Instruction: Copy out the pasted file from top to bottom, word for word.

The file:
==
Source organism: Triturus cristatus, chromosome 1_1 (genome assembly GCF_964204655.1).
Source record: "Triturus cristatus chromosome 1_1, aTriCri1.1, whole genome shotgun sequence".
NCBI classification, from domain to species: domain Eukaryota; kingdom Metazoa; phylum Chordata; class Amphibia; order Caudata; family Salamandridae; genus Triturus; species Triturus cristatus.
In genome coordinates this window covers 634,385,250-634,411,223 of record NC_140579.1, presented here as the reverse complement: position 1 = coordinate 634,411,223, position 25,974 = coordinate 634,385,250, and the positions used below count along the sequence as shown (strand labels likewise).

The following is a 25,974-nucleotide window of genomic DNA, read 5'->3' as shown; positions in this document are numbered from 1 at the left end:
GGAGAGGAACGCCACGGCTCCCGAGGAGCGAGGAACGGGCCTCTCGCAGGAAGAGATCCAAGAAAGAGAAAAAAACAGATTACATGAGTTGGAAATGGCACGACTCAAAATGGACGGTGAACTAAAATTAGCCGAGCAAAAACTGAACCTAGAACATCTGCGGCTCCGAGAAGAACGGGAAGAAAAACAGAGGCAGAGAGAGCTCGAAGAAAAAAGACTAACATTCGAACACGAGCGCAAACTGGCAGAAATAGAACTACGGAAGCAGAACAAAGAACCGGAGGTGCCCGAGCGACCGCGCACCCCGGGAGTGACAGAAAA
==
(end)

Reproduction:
Source organism: Triturus cristatus, chromosome 1_1 (genome assembly GCF_964204655.1).
Source record: "Triturus cristatus chromosome 1_1, aTriCri1.1, whole genome shotgun sequence".
NCBI classification, from domain to species: domain Eukaryota; kingdom Metazoa; phylum Chordata; class Amphibia; order Caudata; family Salamandridae; genus Triturus; species Triturus cristatus.
In genome coordinates this window covers 634,385,250-634,411,223 of record NC_140579.1, presented here as the reverse complement: position 1 = coordinate 634,411,223, position 25,974 = coordinate 634,385,250, and the positions used below count along the sequence as shown (strand labels likewise).

The following is a 25,974-nucleotide window of genomic DNA, read 5'->3' as shown; positions in this document are numbered from 1 at the left end:
GGAGAGGAACGCCACGGCTCCCGAGGAGCGAGGAACGGGCCTCTCGCAGGAAGAGATCCAAGAAAGAGAAAAAAACAGATTACATGAGTTGGAAATGGCACGACTCAAAATGGACGGTGAACTAAAATTAGCCGAGCAAAAACTGAACCTAGAACATCTGCGGCTCCGAGAAGAACGGGAAGAAAAACAGAGGCAGAGAGAGCTCGAAGAAAAAAGACTAACATTCGAACACGAGCGCAAACTGGCAGAAATAGAACTACGGAAGCAGAACAAAGAACCGGAGGTGCCCGAGCGACCGCGCACCCCGGGAGTGACAGAAAA